Not only does this require the ability to manage significant volumes of data, but for operators and their suppliers, to implement robust and scalable management technologies. This is especially the case for businesses that have invested in compressed air technologies and ancillary systems from a range of manufacturers as there is the need to ensure that this data can interact, using an open platform.
At BCAS, we are working with our members to help capitalise on the opportunities that improved data analytics can offer the industry.
The latest information
In addition to our wide range of training courses, such as our ‘Introduction to the Pressure Safety System Regulations (PSSR) and Competent Examiner courses, we produce a broad range of documents to help educate and guide users and operators of compressed air systems, including:
Our website also provides a host of relevant guidance and regular industry updates and we attend numerous external events, providing expert speakers offering guidance on the latest issues of concern.
The role of the trade association
In this period of transition, the role of the trade association is vital in delivering practical and impartial advice to UK industry.
Working hard in support of the sector it represents, a trade association will seek to improve standards, raise safety, provide training and encourage research as well as acting as a counterpoint to evolving government policies.
Sourcing a supplier that is a member of a trade association is even more important. For example, in the absence of a regulatory code for businesses to adhere to, BCAS operates a code of conduct that all of its members sign up to on an annual basis. This can form part of an end user’s supplier audit and act as a minimum standard that the organisation is expected to meet.
When you consider that compressed air is such a vital component in modern industry, it clearly pays to use a BCAS member to deliver the reliable service and support required.
|Lifetime achievement award||02/07/2019|
The British Compressed Air Society (BCAS) is proud to announce that Kevin Prince, Director Atlas Copco Limited and General Manager, Atlas Copco - Power Technique Division, is this year’s recipient of the BCAS Lifetime Contribution Award.
Kevin has a wealth of experience that has been gained over the past 37 years across a variety of roles. Starting out as a design draughtsman, his career has touched upon almost every aspect of the compressed air industry; from basic tyre inflation through to intrinsically-safe and explosion-proof instrument air systems required to control deep sea crude oil extraction.
It is a journey which has seen him remain loyal to just one employer, Atlas Copco, including roles in project and contract engineering, key account management, product marketing as well as three general manager positions and a group role in M&A. He is also a Fellow of the Institute of Directors.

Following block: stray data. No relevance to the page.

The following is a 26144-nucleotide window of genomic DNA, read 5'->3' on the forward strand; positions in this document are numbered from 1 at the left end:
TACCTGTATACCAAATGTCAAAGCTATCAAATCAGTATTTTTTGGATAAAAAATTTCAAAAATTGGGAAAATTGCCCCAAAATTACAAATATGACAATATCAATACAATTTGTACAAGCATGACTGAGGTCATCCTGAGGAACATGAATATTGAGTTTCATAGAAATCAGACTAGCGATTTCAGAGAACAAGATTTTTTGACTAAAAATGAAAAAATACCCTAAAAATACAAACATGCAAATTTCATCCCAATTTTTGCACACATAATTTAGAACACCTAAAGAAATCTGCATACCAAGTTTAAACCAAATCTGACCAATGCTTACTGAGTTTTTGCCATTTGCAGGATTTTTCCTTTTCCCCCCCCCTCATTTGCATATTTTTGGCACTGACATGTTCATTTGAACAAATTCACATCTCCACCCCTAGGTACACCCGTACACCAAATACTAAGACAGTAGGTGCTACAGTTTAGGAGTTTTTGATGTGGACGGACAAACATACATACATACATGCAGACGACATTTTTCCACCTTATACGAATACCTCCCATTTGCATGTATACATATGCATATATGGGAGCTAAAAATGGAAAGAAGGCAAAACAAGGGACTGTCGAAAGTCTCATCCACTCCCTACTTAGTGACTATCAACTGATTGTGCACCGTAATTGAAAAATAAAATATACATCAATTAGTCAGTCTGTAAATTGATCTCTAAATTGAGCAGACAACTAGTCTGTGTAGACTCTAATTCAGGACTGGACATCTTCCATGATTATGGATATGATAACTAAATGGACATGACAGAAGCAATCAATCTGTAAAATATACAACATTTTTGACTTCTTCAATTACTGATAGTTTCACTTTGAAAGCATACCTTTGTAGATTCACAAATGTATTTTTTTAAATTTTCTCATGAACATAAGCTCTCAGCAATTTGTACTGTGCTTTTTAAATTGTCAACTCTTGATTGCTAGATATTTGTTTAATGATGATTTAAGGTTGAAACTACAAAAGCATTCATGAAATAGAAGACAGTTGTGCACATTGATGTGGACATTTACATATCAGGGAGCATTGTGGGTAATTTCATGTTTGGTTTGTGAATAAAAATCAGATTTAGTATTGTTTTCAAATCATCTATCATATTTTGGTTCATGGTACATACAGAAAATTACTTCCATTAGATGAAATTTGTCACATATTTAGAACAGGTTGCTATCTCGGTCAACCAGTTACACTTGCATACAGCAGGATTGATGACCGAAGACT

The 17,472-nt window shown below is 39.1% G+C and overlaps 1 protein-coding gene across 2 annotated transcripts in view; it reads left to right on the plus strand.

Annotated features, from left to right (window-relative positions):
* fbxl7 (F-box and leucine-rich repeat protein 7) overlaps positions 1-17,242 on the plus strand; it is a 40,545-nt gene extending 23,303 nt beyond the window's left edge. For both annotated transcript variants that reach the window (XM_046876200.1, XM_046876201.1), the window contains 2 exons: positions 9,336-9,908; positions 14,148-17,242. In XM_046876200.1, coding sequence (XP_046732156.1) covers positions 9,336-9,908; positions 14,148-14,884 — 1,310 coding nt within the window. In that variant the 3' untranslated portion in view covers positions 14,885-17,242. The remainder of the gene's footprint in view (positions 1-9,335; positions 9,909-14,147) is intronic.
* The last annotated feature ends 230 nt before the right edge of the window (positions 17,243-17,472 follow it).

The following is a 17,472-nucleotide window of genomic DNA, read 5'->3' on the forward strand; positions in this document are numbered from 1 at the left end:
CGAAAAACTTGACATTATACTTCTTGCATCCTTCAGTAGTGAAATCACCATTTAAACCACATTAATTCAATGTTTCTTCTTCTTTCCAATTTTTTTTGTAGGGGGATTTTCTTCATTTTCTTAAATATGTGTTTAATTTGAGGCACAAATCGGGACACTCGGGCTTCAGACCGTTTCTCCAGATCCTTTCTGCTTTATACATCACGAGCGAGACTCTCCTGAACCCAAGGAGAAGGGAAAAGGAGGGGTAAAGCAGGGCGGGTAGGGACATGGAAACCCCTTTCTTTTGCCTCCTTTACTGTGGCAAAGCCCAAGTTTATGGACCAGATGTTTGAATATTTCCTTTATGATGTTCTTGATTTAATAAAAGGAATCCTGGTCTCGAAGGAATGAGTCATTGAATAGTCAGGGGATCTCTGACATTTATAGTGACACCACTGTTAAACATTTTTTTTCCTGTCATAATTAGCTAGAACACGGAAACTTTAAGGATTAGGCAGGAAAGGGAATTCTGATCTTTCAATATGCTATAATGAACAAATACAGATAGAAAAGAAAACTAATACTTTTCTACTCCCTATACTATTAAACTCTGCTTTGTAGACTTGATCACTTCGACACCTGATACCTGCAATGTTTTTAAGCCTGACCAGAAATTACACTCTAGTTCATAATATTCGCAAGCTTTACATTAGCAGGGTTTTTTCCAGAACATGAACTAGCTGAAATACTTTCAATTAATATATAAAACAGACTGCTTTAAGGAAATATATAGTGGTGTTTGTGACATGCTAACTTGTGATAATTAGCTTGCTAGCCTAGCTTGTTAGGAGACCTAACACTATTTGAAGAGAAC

Presented by Jason Morgan, BCAS President and Managing Director of HPC Plc, the award also recognised the active role that Kevin has played within BCAS and the wider industry.
Jason said: “Over the past 20 years Kevin has devoted much of his time to promoting the values that BCAS provides to its membership and the wider compressed air community.
“An active committee contributor during the early 2000s, leading to a full board director position that was held for seven years from 2004, Kevin remains committed to the Society and its vital role within our industry.
“Very much a people person, it is no surprise that no fewer than four managers have progressed to General Manager positions and many more have furthered their own career paths under his mentorship. I’m delighted to be able to present the award to Kevin in recognition of his dedicated service to the industry.”
Commenting on the award, Kevin added: “I’m honoured to have received this award from an industry that I am proud to be a part of, but any success is always the result of a true team effort. Being a good manager and developing people is key to the success of any business, yes - company results matter, but without good people and giving individuals opportunities to grow and develop, companies cannot evolve.”
|Filtration and drying guide||16/05/2019|
The British Compressed Air Society (BCAS) has launched a free best practice guide to help operators and specifiers make an informed choice on which type of compressed air treatment equipment is best suited to the air quality required.
Entitled ‘The Filtration and Drying of Compressed Air,’ the 60-page guide is available for free download from the BCAS website at www.bcas.org.uk/airtreatment and has been produced with the input of leading engineers from BCAS’s members in the field of air treatment and purification.
It is designed to help demystify not only the selection of the correct air treatment equipment but to provide practical advice on which contaminants can be present and their impact on the processes that compressed air is being used for.
Roy Brooks, Technical Development Officer adds: “As technology for compressed air treatment continues to evolve, there is now a wide range of equipment available which can satisfy the most demanding of compressed air treatment needs. However, with so many variables to consider, the selection of the right equipment can be a complex task, affecting everything from maintenance schedules to the ongoing costs associated with achieving the required standards.